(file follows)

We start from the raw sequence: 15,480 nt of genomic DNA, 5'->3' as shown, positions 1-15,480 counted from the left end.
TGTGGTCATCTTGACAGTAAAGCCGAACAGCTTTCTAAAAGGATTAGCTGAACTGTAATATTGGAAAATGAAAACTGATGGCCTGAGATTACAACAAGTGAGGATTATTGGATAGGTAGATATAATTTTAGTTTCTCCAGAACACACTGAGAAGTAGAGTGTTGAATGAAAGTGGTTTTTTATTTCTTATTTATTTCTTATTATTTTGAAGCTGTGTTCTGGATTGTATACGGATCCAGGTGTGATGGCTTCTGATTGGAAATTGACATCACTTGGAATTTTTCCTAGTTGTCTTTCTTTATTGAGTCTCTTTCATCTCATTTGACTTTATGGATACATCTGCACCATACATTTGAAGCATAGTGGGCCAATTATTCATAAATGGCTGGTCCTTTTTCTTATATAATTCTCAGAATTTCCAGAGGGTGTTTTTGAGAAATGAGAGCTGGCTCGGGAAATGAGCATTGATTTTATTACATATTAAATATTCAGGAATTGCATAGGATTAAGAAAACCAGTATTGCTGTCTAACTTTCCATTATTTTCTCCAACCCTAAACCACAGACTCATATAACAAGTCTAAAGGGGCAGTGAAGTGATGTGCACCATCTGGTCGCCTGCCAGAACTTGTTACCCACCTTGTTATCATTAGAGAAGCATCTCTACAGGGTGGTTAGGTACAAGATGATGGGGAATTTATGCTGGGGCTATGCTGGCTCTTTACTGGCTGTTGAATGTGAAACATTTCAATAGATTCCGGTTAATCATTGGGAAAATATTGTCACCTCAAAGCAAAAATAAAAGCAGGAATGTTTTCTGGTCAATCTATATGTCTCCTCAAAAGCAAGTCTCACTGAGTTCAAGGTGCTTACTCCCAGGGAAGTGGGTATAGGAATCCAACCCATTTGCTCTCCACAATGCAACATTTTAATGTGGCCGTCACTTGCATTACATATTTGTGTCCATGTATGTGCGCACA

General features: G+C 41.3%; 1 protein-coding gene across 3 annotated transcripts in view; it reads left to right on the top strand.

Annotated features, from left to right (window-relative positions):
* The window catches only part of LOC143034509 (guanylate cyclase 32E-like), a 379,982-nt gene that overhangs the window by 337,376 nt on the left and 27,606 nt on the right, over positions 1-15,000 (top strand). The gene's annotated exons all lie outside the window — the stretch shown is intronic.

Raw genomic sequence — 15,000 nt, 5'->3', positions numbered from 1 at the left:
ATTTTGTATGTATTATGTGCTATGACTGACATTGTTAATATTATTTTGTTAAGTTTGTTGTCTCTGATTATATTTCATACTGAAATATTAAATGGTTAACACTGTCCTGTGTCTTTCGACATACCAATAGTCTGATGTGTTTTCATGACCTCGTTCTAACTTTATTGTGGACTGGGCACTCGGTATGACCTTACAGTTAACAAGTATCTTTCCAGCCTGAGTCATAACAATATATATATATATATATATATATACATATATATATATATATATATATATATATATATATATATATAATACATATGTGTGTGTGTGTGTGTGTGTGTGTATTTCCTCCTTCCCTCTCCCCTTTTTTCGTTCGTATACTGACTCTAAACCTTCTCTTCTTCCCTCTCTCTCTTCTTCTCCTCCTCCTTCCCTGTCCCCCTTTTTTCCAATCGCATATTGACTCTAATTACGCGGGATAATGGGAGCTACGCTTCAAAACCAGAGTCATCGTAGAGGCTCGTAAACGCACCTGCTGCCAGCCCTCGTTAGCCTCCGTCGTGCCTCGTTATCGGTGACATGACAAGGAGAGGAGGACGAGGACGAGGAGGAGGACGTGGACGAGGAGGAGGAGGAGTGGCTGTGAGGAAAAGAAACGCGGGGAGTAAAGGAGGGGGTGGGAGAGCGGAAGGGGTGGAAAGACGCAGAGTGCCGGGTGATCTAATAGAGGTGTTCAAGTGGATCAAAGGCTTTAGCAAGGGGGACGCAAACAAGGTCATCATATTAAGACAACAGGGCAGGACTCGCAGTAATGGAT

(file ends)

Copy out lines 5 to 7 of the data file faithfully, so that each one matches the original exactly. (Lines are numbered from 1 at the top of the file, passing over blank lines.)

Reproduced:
* The window catches only part of LOC143034509 (guanylate cyclase 32E-like), a 379,982-nt gene that overhangs the window by 337,376 nt on the left and 27,606 nt on the right, over positions 1-15,000 (top strand). The gene's annotated exons all lie outside the window — the stretch shown is intronic.

Raw genomic sequence — 15,000 nt, 5'->3', positions numbered from 1 at the left:
ATTTTGTATGTATTATGTGCTATGACTGACATTGTTAATATTATTTTGTTAAGTTTGTTGTCTCTGATTATATTTCATACTGAAATATTAAATGGTTAACACTGTCCTGTGTCTTTCGACATACCAATAGTCTGATGTGTTTTCATGACCTCGTTCTAACTTTATTGTGGACTGGGCACTCGGTATGACCTTACAGTTAACAAGTATCTTTCCAGCCTGAGTCATAACAATATATATATATATATATATATATACATATATATATATATATATATATATATATATATATATATATAATACATATGTGTGTGTGTGTGTGTGTGTGTGTATTTCCTCCTTCCCTCTCCCCTTTTTTCGTTCGTATACTGACTCTAAACCTTCTCTTCTTCCCTCTCTCTCTTCTTCTCCTCCTCCTTCCCTGTCCCCCTTTTTTCCAATCGCATATTGACTCTAATTACGCGGGATAATGGGAGCTACGCTTCAAAACCAGAGTCATCGTAGAGGCTCGTAAACGCACCTGCTGCCAGCCCTCGTTAGCCTCCGTCGTGCCTCGTTATCGGTGACATGACAAGGAGAGGAGGACGAGGACGAGGAGGAGGACGTGGACGAGGAGGAGGAGGAGTGGCTGTGAGGAAAAGAAACGCGGGGAGTAAAGGAGGGGGTGGGAGAGCGGAAGGGGTGGAAAGACGCAGAGTGCCGGGTGATCTAATAGAGGTGTTCAAGTGGATCAAAGGCTTTAGCAAGGGGGACGCAAACAAGGTCATCATATTAAGACAACAGGGCAGGACTCGCAGTAATGGAT